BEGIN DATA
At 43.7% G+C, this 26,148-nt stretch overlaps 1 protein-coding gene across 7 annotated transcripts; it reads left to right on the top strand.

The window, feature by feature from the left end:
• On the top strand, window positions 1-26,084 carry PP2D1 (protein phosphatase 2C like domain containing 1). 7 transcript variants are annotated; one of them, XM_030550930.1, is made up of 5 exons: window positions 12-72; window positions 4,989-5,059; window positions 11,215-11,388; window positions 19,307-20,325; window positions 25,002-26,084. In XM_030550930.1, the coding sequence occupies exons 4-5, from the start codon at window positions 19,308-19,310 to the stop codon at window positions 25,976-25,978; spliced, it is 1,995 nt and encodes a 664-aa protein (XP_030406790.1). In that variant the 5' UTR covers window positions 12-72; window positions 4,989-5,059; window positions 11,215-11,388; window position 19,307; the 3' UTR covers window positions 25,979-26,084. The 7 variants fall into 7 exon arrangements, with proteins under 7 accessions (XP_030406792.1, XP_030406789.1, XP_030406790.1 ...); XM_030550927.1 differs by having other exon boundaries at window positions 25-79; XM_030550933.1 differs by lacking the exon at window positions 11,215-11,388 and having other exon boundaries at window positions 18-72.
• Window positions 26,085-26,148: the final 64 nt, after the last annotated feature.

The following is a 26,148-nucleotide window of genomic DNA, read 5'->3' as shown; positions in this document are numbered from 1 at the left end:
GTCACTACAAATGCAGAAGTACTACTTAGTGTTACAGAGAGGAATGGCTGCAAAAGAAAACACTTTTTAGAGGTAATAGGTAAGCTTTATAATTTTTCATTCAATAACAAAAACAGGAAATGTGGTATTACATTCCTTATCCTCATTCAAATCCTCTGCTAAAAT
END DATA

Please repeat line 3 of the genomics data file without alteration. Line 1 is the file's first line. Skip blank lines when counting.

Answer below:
• On the top strand, window positions 1-26,084 carry PP2D1 (protein phosphatase 2C like domain containing 1). 7 transcript variants are annotated; one of them, XM_030550930.1, is made up of 5 exons: window positions 12-72; window positions 4,989-5,059; window positions 11,215-11,388; window positions 19,307-20,325; window positions 25,002-26,084. In XM_030550930.1, the coding sequence occupies exons 4-5, from the start codon at window positions 19,308-19,310 to the stop codon at window positions 25,976-25,978; spliced, it is 1,995 nt and encodes a 664-aa protein (XP_030406790.1). In that variant the 5' UTR covers window positions 12-72; window positions 4,989-5,059; window positions 11,215-11,388; window position 19,307; the 3' UTR covers window positions 25,979-26,084. The 7 variants fall into 7 exon arrangements, with proteins under 7 accessions (XP_030406792.1, XP_030406789.1, XP_030406790.1 ...); XM_030550927.1 differs by having other exon boundaries at window positions 25-79; XM_030550933.1 differs by lacking the exon at window positions 11,215-11,388 and having other exon boundaries at window positions 18-72.